Fruit trees are our garden companions for years and often decades. They need the best care we can give them and our rewards are the beautiful, nutritious foods they provide. Fruit tree disorders like pear scab disease can rob our plants of their vitality and health. Pear scab control is possible and it affects both European and Asian pears. An annual program and careful management can minimize the damage from this common disease.
Pear Scab Symptoms
Scab diseases affect many trees such as apples and pears. It is primarily a cosmetic fruit problem but some foliar and stem death does occur. Pear scab symptoms affect young growth, leaves and fruit. Some tips on how to treat pear scab can see your fruit blemish free and the rest of the tree in good health.
The initial signs of pear scab disease on fruit are velvety, olive green to black round spots. The velvet disappears and the lesions mature and become corky. Infected fruit are stunted or malformed. In stems, new shoots exhibit the velvety spots but change to hard cankers. Tree leaves develop irregular lesions, often at the margins or rib.
The lesions overwinter and produce conidida the following growing season. The conidida discharge spores during periods of warm, wet weather which starts the whole cycle anew. Scab lesions can develop in as little as 8 days after exposure on young plant material, while older leaves and stems may take months to show signs.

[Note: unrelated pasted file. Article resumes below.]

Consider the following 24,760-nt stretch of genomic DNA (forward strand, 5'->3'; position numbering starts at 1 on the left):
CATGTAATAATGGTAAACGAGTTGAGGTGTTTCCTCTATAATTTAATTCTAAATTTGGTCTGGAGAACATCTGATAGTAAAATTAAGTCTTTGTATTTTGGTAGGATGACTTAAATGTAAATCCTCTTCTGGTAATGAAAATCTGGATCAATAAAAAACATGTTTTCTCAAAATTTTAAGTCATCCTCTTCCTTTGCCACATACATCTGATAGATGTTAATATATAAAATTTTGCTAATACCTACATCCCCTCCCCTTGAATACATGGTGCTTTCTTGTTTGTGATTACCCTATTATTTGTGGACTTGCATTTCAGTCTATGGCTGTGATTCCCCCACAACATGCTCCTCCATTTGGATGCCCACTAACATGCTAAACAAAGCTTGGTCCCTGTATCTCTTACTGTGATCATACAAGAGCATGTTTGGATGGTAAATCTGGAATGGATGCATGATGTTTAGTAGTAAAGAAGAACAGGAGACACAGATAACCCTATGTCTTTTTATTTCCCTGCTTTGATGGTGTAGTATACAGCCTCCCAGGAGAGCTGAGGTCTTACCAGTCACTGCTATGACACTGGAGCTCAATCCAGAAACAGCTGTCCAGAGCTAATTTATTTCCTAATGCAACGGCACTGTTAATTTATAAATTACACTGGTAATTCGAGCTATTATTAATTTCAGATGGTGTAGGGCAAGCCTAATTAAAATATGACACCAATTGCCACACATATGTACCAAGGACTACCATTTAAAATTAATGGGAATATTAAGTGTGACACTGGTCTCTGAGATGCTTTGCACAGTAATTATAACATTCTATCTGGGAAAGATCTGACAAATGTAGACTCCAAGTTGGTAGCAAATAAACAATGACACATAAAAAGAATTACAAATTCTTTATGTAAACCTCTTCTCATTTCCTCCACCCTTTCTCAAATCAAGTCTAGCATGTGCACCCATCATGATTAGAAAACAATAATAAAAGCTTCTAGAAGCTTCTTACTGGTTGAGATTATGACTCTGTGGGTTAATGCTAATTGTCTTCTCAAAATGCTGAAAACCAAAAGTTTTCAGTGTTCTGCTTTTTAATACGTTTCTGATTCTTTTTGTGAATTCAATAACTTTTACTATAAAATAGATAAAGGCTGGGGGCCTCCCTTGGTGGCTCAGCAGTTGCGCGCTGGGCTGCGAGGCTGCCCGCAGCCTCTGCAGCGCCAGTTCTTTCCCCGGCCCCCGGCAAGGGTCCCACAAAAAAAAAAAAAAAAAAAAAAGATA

How to Treat Pear Scab Naturally
Controlling pear scab without chemicals takes some vigilance. Since the inoculum lives in the diseased plant material, cleaning up dropped leaves in fall can help prevent the spread. Removing infected plant materials can also have some benefit.
The fruit is often widely infected in storage. Be very careful during harvest to sequester any fruit that exhibits even the tiniest lesion. If even one gets into a storage crate, the rest of the harvest could get infected.
Sanitation and good hygienic practices are the only offerings for pear scab control without spraying.
Controlling Pear Scab with Sprays
Fungicide sprays need to be applied 2 to 5 times during the season, depending upon where the tree is growing. The most important spray is done just as the flowers become pink. This is usually followed every 10 to 14 days by successive spraying to eradicate all the spores.
Lime sulfur sprays applied at the delayed dormant season (usually around February to the middle of March) can help prevent spores from activating.
A combination of chemical and natural methods is the best method of controlling pear scab in regions with warm, wet weather during flowering and fruiting.